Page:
New Book Examines the Foundation Which Beset and Threaten Guyana’s Sugar Industry

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Gladstone F. Greene addresses pay management as the all-encompassing, motivational and enveloping issue

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The literature on the Sugar Industry in Guyana is exhaustive but not complete. The main reason for this attention from so many scholars is because of the nature of this vital industry and its place in the country’s economy - the very lifeblood so to speak. In fact, the industry has been described as 'the commanding height of the economy'. However, it is haunted by slavery, exploitation, manipulation, confrontation and mismanagement and modern sugar has become more bitter than sweet.

Management of Pay in an Ailing Economy written by author Gladstone F. Greene revisits some of the foundations which beset the sugar industry in Guyana and continues to threaten its existence. It offers ways to considerably reduce if not, eliminate some of them. The author identifies pay as the all-encompassing, motivational and enveloping issue which, if addressed seriously implemented might achieve the desirable outcomes and focus on preservation rather than complete abandonment of this major economic resource.

This book shares with readers a brief background on the history and development of the sugar industry in the Caribbean, provides a research and analysis of industrial relations in the Guyana sugar industry, assesses the various strategies used by the planters and their relationship to the pay practices and systems, which developed at Guyana Sugar Corporation(GuySuCo), discusses workers discontent and managerial response, and explains some theoretical approaches to worker satisfaction with pay as well as offers some practical considerations for improving industrial relationship within GuySuCo.

Management of Pay in an Ailing Economy will draw reader’s attention on the issue of incentive pay in GuySuCo and the extent to which this type of pay is contributing to worker discontent. It will expose some of the inefficiencies in work distribution and allocation in the sugarcane fields; identify some of the factors within the administration of the incentive program, identify the need for changes in worker orientation toward work in the sugar industry and especially their notions of pay, focuses on the need for solutions, which do not ignore the political and racial context within which the industry exists while inviting further research in these areas, adds a new dimension to the existing local and regional literature on the sugar industry by opening a debate on the role incentive/bonus pay has in motivating workers and encourage further research on ways to reduce bitterness within the industrial relationship, especially the impact of pay complexity; the impact of continued political intervention in stymieing both worker motivation and management commitment; and the ways to reduce the effects of racial confrontation within the sugar industry and the nation.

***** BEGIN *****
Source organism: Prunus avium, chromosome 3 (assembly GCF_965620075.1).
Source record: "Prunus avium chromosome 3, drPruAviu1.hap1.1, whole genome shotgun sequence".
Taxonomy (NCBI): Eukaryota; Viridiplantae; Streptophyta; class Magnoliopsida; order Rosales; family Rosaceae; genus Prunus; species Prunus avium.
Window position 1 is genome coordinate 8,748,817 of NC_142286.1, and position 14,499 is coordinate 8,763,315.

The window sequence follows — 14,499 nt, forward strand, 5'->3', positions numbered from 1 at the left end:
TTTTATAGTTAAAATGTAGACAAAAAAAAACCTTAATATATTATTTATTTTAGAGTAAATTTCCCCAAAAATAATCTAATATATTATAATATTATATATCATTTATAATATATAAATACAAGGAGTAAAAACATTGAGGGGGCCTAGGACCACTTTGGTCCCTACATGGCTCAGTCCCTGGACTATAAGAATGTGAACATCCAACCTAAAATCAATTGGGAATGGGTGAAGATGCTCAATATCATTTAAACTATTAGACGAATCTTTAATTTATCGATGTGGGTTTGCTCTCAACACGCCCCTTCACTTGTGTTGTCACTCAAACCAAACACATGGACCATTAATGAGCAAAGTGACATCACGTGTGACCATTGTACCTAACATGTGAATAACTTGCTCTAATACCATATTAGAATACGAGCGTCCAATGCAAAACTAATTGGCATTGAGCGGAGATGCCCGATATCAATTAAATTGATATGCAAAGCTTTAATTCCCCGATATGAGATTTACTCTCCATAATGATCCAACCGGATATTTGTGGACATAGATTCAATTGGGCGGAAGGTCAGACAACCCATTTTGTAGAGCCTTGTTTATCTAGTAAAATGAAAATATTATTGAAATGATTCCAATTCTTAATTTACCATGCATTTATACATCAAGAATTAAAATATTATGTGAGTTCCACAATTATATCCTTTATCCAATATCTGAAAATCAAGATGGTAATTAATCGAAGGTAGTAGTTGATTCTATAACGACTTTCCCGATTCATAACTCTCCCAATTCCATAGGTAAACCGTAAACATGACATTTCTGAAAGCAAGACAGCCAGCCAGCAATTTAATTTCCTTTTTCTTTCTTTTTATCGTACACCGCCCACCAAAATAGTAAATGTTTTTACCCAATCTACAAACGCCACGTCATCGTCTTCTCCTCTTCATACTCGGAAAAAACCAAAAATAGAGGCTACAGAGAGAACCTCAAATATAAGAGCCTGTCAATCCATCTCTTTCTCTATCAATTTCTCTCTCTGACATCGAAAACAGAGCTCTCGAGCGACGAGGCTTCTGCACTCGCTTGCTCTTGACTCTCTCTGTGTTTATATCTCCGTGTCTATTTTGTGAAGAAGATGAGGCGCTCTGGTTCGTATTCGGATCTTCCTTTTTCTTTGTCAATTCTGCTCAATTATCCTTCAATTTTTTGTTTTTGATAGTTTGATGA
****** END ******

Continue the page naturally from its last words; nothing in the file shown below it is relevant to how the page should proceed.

For more information on this book, interested parties may log on to http://www.Xlibris.com.

About the Author

The Author is a trained Economist, Management Systems Analyst and Educator. He holds post graduate Degrees in Economics and Statistics and Education from the United Kingdom as well as the United States. His early undergraduate work however was done in his native Guyana from where he migrated.

Dr. Greene served as a College Principal and Management Consultant (GMI) , Adjunct Lecturer in the Departments of Economics and Management Studies at the University of Guyana, Adjunct Professor of Economics in the USA and Program coordinator with the NYC Department of Education. His major research interests include Statistical Analysis of Managerial decision making, the Economics of Underdevelopment and Educating ‘the at- risk populations: its Challenges and Solutions’. Dr. Greene is listed in 2003 edition of ‘Who’s Who’ in the USA.

Management of Pay in an Ailing Economy * by Gladstone F. Greene
The Impact of Wage Fragmentation on Industrial Conflict (1975– 2000)
Publication Date: May 14, 2013
Trade Paperback; $19.99; 135 pages; 978-1-4836-2476-1
Trade Hardback; $29.99; 135 pages; 978-1-4836-2477-8
eBook; $3.99; 978-1-4836-2478-5
Members of the media who wish to review this book may request a complimentary paperback copy by contacting the publisher at (888) 795-4274 x. 7879. To purchase copies of the book for resale, please fax Xlibris at (812) 355-4079 or call (888) 795-4274 x. 7879.

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